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Interesting fact: my Favorite Reads of 2018 is one of the most viewed articles on this site. It’s ranked 4th by traffic, behind only articles about Ingram Spark and Kindle Direct Publishing. This surprised me. It also tells me that people really enjoy these end-of-year summaries, and that’s more than enough reason to do another one.

Before we get into the meat of this list, a disclaimer: this isn’t a ranking of books that hit the best seller lists or received a lot of publicity. These are my personal favorites among the books I had the chance to read this year. There are fewer than last year because, unfortunately, the Other Job took a huge bite out of my free time. I haven’t had a chance to do nearly as much reading as I would have liked.

This list covers a range of genres, and many if not all of the authors are indies. (Read indie books! There are a ton of incredible stories out there from indie authors, their books are often more affordable than traditionally published ones, and you’re helping someone fulfill their dreams. What could be better than that?)

A word on how I evaluate books: I’m intrigued by new and unique concepts, subversion of expectations, and genre blending. Bonus points if it makes me laugh. Comparing most of these books to each other would be impossible, so they’re organized alphabetically by title. If you’d like to read more, each heading links to my review of that book.

Now, without further ado, here are my favorite reads of 2019!

Continue reading “Favorite Reads of 2019”

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I know I’ve spent a lot of time the last couple of weeks keeping you up to date on the dumpster fire that is the Other Job. Now it’s time to update you on the good stuff– otherwise known as what I’ve been writing.

Inspired by real-life events, I’ve been working on a series of short science fiction stories about the experiences of a Load Master working for Baron Cargo, a fly-by-night freight hauling outfit operating on a backwater iceball planet. Lowered Expectations went live on Patreon on November 19th, and highlights the often catastrophic results of the “we’re not going to worry about this problem right now– it’ll be fine” style of management.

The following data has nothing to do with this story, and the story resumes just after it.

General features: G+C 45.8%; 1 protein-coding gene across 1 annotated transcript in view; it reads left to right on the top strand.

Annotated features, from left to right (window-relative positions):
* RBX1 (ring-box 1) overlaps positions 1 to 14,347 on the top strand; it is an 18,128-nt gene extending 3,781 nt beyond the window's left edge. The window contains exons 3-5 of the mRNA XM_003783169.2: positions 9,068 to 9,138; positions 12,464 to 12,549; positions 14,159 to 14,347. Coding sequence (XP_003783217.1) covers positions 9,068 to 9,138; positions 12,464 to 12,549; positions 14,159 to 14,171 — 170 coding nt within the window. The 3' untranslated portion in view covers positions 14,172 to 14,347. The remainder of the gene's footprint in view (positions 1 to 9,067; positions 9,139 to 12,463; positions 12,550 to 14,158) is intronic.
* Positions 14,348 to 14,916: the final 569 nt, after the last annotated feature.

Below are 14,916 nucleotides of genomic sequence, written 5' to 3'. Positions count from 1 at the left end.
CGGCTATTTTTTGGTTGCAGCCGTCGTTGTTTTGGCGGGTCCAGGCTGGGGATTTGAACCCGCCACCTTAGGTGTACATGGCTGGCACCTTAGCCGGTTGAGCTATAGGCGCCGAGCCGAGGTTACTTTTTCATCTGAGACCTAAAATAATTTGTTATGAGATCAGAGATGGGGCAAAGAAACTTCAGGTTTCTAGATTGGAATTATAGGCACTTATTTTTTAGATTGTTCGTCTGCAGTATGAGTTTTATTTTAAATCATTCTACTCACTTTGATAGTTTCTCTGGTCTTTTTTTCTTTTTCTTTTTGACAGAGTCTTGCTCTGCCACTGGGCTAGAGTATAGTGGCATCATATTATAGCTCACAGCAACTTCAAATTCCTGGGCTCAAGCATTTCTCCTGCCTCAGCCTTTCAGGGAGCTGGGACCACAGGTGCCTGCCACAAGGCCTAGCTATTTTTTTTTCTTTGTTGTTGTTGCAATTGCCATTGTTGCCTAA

Continue reading “Looking Ahead”

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In the distance, distorted by the nutrient gel filling the stasis tank, klaxons blared.

The vat’s seal popped, exposing him to the sting of cold, dry ship-board air. Marc’s breather unit detached, followed by the connections that kept his body functioning through the long dark sleep. The klaxon became louder, more immediate.

Red emergency lights strobed as he opened his eyes, illuminating a dimly lit storage hold. He had just enough time to realize that this was not the comfortable passenger carrier he’d gone to sleep on before the stasis pod tilted upright and dumped him out on the dirty metal decking. The nutrient gel steamed as it flowed down a conveniently located drain. Icy metal welcomed him, naked and shivering, back into the real world.

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It’s hard to believe that yet another summer is nearly over. The leaves are turning yellow in my corner of the world, and the infamous low-lying areas experienced their first frost a few weeks ago. Where does the time go?

In my case, time flies when you’re screaming busy. I’ve been invited back for Part II of a superb speculative fiction anthology, Trumpland 2020: Divided We Stand, and am currently working on my entry.

Hel’s Fury, my submission for the first Trumpland collection, was extremely dark. It was kind of a worst case scenario, a hodgepodge of national news and the worst of my state’s own tendencies.

I’m happy to announce that my as-yet-untitled submission to 2020 will be much brighter. My goal is to highlight some of the good in Alaska and Alaskans, the spirit of community and resistance that I grew up with and still see occasionally in Alaska’s remote corners.

I’m also exploring Patreon as an avenue to get my short fiction in front of more readers and support myself while doing it. The first wave of September tier rewards are now live and I’m particularly excited about this month’s story, which digs into the origins of my cyborg OC Frank the Tank.

As some of you who’ve been with me the longest may know, Frank started out as a bit character in a piece of flash fiction.